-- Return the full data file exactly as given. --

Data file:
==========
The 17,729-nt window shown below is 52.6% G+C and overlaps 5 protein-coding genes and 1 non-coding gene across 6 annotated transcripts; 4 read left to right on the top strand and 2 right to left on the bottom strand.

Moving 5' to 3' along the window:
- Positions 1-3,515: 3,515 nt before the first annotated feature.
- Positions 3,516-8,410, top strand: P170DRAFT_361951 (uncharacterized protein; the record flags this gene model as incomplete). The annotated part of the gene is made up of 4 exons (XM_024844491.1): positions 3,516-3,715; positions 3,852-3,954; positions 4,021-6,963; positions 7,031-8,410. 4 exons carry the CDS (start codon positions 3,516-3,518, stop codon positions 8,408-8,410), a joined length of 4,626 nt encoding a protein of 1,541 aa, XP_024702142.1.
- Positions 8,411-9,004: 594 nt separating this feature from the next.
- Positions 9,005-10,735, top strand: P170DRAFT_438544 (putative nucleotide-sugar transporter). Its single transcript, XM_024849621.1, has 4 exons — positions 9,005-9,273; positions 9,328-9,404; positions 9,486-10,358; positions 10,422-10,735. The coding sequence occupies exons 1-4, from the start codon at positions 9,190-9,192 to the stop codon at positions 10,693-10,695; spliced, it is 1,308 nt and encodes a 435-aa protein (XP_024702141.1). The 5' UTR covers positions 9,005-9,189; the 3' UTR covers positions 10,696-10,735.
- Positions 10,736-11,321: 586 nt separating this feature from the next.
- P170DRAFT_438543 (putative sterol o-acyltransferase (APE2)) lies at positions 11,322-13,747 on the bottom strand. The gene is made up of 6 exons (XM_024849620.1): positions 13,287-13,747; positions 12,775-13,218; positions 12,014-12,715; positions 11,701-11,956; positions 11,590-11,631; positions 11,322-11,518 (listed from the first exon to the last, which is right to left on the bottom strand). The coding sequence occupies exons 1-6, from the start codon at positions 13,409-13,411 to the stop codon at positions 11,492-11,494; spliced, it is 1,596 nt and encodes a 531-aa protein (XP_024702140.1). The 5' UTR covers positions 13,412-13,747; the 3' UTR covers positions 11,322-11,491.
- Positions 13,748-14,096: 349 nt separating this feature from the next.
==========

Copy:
The 17,729-nt window shown below is 52.6% G+C and overlaps 5 protein-coding genes and 1 non-coding gene across 6 annotated transcripts; 4 read left to right on the top strand and 2 right to left on the bottom strand.

Moving 5' to 3' along the window:
- Positions 1-3,515: 3,515 nt before the first annotated feature.
- Positions 3,516-8,410, top strand: P170DRAFT_361951 (uncharacterized protein; the record flags this gene model as incomplete). The annotated part of the gene is made up of 4 exons (XM_024844491.1): positions 3,516-3,715; positions 3,852-3,954; positions 4,021-6,963; positions 7,031-8,410. 4 exons carry the CDS (start codon positions 3,516-3,518, stop codon positions 8,408-8,410), a joined length of 4,626 nt encoding a protein of 1,541 aa, XP_024702142.1.
- Positions 8,411-9,004: 594 nt separating this feature from the next.
- Positions 9,005-10,735, top strand: P170DRAFT_438544 (putative nucleotide-sugar transporter). Its single transcript, XM_024849621.1, has 4 exons — positions 9,005-9,273; positions 9,328-9,404; positions 9,486-10,358; positions 10,422-10,735. The coding sequence occupies exons 1-4, from the start codon at positions 9,190-9,192 to the stop codon at positions 10,693-10,695; spliced, it is 1,308 nt and encodes a 435-aa protein (XP_024702141.1). The 5' UTR covers positions 9,005-9,189; the 3' UTR covers positions 10,696-10,735.
- Positions 10,736-11,321: 586 nt separating this feature from the next.
- P170DRAFT_438543 (putative sterol o-acyltransferase (APE2)) lies at positions 11,322-13,747 on the bottom strand. The gene is made up of 6 exons (XM_024849620.1): positions 13,287-13,747; positions 12,775-13,218; positions 12,014-12,715; positions 11,701-11,956; positions 11,590-11,631; positions 11,322-11,518 (listed from the first exon to the last, which is right to left on the bottom strand). The coding sequence occupies exons 1-6, from the start codon at positions 13,409-13,411 to the stop codon at positions 11,492-11,494; spliced, it is 1,596 nt and encodes a 531-aa protein (XP_024702140.1). The 5' UTR covers positions 13,412-13,747; the 3' UTR covers positions 11,322-11,491.
- Positions 13,748-14,096: 349 nt separating this feature from the next.